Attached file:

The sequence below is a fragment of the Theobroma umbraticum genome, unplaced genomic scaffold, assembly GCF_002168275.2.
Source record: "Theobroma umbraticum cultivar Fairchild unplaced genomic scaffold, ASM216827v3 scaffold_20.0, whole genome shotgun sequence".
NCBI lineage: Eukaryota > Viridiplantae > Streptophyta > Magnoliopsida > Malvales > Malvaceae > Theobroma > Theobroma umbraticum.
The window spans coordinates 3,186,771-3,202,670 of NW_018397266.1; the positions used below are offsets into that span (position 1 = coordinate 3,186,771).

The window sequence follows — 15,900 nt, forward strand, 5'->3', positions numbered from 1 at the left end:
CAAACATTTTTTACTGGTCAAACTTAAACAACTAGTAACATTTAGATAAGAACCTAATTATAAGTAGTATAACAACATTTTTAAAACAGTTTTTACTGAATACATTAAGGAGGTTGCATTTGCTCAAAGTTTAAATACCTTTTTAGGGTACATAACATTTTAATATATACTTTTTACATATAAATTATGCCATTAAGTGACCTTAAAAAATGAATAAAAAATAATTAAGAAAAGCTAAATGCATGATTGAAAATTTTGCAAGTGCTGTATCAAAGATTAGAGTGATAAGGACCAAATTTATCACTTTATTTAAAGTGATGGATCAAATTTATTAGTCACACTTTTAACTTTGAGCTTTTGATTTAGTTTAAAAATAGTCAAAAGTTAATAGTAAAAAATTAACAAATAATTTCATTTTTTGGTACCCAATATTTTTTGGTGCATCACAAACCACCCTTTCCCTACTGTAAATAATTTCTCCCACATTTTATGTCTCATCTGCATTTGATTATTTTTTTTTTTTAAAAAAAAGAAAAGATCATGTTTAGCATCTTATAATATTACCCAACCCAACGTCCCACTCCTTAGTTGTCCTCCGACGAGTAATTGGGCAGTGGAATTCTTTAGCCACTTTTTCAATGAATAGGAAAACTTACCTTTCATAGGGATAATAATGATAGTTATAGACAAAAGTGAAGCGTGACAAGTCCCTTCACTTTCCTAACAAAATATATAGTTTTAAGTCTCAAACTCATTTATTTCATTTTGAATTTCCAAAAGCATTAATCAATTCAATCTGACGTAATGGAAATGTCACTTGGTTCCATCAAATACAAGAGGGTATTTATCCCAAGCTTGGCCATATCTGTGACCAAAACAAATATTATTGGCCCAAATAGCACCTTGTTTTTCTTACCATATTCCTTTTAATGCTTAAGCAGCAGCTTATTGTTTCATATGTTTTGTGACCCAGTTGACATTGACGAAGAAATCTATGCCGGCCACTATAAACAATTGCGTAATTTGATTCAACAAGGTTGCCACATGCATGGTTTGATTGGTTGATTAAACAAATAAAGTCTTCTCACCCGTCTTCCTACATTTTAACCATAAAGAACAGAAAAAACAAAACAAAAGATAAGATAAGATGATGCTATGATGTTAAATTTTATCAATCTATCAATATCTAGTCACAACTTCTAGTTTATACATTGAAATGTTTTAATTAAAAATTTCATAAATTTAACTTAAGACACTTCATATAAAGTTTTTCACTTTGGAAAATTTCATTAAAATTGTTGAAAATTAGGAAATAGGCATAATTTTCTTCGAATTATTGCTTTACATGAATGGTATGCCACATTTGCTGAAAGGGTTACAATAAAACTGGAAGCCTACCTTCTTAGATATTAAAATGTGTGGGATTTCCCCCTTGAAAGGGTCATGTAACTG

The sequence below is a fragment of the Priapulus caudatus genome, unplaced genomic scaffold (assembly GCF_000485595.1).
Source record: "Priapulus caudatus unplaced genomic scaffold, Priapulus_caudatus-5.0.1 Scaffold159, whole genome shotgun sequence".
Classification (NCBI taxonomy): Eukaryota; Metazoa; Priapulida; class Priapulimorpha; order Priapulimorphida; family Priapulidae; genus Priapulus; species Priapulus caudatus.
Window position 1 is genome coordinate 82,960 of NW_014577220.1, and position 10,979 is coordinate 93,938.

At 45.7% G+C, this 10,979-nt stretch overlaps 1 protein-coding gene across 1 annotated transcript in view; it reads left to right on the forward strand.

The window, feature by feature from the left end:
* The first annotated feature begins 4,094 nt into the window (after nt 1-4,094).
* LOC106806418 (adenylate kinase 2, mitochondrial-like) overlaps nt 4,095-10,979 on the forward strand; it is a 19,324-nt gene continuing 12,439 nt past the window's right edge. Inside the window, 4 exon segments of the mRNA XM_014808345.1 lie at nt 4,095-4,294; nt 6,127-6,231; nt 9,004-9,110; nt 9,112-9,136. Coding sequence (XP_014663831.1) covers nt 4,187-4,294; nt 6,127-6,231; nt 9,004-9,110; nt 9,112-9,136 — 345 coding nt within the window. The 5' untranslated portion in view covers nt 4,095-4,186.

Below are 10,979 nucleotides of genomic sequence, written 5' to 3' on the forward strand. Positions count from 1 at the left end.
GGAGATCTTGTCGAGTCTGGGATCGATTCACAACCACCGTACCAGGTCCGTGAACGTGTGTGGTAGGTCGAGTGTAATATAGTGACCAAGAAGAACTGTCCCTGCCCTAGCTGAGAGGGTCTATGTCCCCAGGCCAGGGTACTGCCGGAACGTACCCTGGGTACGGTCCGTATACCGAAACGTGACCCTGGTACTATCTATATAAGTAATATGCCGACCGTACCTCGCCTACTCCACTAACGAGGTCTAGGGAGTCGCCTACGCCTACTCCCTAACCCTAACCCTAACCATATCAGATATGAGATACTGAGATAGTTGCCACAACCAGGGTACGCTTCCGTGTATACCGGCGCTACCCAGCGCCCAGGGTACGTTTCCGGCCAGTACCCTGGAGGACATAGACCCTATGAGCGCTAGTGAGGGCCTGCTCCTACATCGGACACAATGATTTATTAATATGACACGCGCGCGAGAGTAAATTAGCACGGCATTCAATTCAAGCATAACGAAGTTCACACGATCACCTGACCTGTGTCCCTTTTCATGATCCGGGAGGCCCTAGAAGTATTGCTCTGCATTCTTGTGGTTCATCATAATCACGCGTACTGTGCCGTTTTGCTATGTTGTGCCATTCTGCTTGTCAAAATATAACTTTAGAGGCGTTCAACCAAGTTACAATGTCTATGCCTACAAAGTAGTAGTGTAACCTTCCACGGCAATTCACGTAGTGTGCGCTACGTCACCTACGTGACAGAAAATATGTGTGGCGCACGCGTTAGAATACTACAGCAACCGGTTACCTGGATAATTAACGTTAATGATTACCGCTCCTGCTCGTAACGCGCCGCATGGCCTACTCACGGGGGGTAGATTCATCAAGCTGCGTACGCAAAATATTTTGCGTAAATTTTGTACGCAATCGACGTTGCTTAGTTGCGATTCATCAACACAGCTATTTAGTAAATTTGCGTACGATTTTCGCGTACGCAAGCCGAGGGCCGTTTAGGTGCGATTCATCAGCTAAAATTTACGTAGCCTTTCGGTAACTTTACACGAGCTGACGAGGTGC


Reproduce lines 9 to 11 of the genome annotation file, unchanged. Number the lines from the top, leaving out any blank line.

Classification (NCBI taxonomy): Eukaryota; Metazoa; Priapulida; class Priapulimorpha; order Priapulimorphida; family Priapulidae; genus Priapulus; species Priapulus caudatus.
Window position 1 is genome coordinate 82,960 of NW_014577220.1, and position 10,979 is coordinate 93,938.

At 45.7% G+C, this 10,979-nt stretch overlaps 1 protein-coding gene across 1 annotated transcript in view; it reads left to right on the forward strand.